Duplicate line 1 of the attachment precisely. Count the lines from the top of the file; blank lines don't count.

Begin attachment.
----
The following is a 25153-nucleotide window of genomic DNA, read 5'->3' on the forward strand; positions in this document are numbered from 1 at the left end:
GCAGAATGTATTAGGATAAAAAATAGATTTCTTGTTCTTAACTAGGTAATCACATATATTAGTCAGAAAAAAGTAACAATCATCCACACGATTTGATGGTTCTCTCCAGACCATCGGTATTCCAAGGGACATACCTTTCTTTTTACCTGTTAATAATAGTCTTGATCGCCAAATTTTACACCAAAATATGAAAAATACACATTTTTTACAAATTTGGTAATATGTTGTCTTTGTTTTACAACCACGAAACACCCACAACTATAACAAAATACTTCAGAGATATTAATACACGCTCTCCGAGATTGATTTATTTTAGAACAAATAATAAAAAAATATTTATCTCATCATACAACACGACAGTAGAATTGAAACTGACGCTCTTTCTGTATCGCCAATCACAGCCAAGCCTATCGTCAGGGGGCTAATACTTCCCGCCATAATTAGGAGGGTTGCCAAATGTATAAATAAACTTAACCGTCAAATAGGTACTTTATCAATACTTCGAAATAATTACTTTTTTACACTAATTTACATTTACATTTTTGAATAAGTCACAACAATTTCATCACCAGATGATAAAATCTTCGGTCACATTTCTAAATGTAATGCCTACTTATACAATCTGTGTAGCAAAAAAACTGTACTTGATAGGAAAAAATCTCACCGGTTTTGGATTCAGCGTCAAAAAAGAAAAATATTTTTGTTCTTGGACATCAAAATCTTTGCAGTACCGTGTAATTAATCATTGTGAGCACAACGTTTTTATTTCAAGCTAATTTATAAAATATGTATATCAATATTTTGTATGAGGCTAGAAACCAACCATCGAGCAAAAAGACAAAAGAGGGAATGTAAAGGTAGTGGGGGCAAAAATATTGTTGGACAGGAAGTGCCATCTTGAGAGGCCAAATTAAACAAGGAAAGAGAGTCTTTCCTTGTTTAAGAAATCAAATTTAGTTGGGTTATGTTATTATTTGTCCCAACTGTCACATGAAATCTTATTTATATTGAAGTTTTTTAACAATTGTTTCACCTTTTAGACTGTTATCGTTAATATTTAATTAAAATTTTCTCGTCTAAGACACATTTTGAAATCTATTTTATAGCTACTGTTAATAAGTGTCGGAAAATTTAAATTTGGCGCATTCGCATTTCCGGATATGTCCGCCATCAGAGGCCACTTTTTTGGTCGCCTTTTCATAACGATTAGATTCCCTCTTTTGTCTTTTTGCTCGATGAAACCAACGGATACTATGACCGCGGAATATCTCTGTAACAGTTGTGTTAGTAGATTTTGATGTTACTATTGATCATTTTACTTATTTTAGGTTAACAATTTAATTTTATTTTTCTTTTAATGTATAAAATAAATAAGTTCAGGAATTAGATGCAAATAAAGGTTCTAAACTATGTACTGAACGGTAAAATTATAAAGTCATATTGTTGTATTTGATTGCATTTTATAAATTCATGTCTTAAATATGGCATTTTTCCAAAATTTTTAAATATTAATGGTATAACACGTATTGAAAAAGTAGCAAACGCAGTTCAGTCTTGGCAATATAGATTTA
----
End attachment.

The following is a 25153-nucleotide window of genomic DNA, read 5'->3' on the forward strand; positions in this document are numbered from 1 at the left end: